Then, on subsequent page loads, check to ensure that the User-Agent has not changed. If it has changed, then that is cause for concern, and the user should log in again.
if ($_SESSION[’user_agent’] != $_SERVER[’HTTP_USER_AGENT’])
// Force user to log in again
Whereas most of the other attacks can be prevented by filtering input and escaping output, session attacks cannot. Instead, it is necessary to plan for them and identify potential problemareas of your application.
When a user first encounters a page in your application that calls session_start(), a session is created for the user. PHP generates a random session identifier to identify the user, and then it sends a Set-Cookie header to the client. By default, the name of this cookie is PHPSESSID, but it is possible to change the cookie name in php.ini or by using the session_name() function.
.open_basedir – Restricts PHP’s file acces to one or more specified directores – Relatively quick and easy
.safe_mode – limits file access based on uid/ gid of running script and file to be accessed – Slower, doesn’t work well with uploaded files
.Remote Code Injection
A remote code injection attack occurs when an attacker is able to cause your application to execute PHP code of their choosing. This can have devastating consequences
for both your application and system. When including files with include and require, pay careful attention when using possibly tainted data to create a dynamic include based on client input.
While this attack is very powerful, effectively granting the attacker all the same privileges enjoyed by the Web server, it is easy to protect against it by filtering all input and never using tainted data in an include or require statement.
The allow_url_fopen directive in PHP provides the feature by which PHP can access URLs, treating them like regular files—thus making an attack such as the one described here possible. By default, allow_url_fopen is set to On; however, it is possible to disable it in php.ini, setting it to Off, which will prevent your applications from including or opening remote URL as files (as well as effectively disallowing many of the cool stream features described in the Files and Streams).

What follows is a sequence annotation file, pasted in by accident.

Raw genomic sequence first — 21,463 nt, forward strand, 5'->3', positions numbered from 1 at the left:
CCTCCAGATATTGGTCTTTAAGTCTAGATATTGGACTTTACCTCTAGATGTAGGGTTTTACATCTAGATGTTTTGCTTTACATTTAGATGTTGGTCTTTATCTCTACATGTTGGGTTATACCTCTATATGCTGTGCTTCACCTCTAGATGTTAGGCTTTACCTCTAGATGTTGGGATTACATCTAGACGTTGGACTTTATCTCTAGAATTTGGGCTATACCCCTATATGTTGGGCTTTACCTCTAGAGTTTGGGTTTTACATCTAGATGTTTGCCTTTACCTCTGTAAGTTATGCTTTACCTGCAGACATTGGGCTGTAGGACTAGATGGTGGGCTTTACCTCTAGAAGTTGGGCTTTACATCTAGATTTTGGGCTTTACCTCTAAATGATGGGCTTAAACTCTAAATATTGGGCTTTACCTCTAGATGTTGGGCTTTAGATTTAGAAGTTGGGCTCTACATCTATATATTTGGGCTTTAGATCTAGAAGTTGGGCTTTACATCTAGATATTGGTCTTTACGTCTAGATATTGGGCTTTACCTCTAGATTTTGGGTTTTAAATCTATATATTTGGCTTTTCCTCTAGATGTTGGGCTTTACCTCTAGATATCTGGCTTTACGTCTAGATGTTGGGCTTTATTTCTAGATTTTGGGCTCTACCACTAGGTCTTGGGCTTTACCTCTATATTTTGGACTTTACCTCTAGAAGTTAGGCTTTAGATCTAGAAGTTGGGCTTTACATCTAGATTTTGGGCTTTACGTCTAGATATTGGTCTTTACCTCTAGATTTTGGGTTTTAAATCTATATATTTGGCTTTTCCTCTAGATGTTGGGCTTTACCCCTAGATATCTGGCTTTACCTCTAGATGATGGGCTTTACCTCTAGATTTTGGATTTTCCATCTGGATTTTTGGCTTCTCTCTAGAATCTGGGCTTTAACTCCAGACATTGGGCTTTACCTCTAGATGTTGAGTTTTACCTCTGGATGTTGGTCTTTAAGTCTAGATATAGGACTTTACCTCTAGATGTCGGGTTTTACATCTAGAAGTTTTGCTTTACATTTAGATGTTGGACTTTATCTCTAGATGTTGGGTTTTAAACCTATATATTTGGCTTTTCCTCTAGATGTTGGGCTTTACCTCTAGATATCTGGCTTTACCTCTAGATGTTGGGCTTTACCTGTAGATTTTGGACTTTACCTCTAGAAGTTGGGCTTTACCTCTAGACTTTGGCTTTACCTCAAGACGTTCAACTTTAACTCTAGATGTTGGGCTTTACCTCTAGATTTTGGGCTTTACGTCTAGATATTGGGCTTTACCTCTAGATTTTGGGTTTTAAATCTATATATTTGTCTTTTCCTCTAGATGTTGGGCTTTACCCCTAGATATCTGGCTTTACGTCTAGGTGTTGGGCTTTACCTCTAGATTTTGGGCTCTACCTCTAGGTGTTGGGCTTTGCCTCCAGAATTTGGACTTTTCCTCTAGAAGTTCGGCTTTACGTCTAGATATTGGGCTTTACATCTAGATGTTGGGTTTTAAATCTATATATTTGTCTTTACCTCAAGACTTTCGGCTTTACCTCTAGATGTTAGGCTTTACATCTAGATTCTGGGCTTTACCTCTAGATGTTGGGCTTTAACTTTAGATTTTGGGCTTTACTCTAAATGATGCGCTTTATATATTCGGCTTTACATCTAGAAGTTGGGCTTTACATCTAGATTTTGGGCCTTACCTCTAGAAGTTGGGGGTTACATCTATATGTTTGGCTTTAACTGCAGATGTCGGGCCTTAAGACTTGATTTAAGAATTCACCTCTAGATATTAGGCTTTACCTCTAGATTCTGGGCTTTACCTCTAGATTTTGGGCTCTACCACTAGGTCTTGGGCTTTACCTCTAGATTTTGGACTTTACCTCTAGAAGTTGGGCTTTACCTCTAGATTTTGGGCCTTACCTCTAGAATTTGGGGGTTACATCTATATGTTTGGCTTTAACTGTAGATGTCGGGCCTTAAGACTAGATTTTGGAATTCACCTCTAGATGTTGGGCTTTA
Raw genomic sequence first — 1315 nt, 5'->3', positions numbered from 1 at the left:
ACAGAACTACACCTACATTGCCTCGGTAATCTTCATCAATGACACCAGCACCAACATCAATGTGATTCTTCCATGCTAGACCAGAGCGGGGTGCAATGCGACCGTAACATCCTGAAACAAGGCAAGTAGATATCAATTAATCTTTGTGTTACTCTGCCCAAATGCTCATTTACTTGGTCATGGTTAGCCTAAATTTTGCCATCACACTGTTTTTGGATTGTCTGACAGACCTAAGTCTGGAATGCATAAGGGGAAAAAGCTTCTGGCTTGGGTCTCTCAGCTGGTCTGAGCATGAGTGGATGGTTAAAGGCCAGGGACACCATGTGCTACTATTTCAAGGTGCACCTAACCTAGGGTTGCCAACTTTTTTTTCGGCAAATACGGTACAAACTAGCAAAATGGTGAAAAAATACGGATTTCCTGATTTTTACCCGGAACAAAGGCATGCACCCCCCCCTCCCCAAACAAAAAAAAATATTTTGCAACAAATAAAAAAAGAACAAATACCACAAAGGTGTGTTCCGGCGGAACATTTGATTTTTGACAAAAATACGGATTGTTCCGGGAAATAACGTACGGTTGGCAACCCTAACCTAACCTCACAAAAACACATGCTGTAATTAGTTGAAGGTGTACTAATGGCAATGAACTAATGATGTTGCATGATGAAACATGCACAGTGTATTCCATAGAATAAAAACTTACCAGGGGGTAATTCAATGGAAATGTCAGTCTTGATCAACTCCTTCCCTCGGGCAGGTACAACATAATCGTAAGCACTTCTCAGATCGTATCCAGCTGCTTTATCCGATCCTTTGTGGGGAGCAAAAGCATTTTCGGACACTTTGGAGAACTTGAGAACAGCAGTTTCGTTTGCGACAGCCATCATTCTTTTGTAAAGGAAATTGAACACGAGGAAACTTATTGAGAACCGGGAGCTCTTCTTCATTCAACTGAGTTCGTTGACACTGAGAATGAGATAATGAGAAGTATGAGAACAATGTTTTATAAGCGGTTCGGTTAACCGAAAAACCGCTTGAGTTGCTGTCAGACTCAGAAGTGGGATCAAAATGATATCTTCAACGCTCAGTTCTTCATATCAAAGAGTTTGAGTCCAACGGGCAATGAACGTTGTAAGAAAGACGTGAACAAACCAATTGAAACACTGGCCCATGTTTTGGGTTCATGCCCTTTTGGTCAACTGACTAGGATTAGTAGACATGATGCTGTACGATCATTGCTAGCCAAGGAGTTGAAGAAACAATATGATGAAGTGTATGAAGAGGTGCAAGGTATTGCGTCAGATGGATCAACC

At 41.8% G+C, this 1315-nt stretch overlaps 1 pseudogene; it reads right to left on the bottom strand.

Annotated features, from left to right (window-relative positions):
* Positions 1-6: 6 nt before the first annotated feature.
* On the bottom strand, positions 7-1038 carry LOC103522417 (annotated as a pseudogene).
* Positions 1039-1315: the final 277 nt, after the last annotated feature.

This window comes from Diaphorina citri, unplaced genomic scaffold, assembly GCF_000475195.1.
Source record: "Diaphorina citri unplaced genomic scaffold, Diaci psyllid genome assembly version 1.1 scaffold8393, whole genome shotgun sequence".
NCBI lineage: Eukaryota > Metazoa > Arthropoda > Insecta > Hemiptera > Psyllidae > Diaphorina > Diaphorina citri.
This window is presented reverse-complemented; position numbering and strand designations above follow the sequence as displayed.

While PHP provides great power with the exec(), system() and passthru() functions, aswell as the ‘ (backtick) operator, thesemust not be used lightly, and it is important to take great care to ensure that attackers cannot inject and execute arbitrary system commands.
escapeshellcmd() and escapeshellarg()
When possible, avoid the use of shell commands. If they are necessary, avoid the use of client input to construct dynamic shell commands.
There are three php.ini directives that remain important in a shared hosting environment: open_basedir, disable_functions, and disable_classes.
You may set the open_basedir directive in php.ini or on a per-virtual-host basis in httpd.conf.
The disable_functions and disable_classes directives work similarly, allowing you to disable certain native PHP functions and classes for security reasons. Any functions or classes listed in these directives will not be available to PHP applications running on the system. You may only set these in php.ini.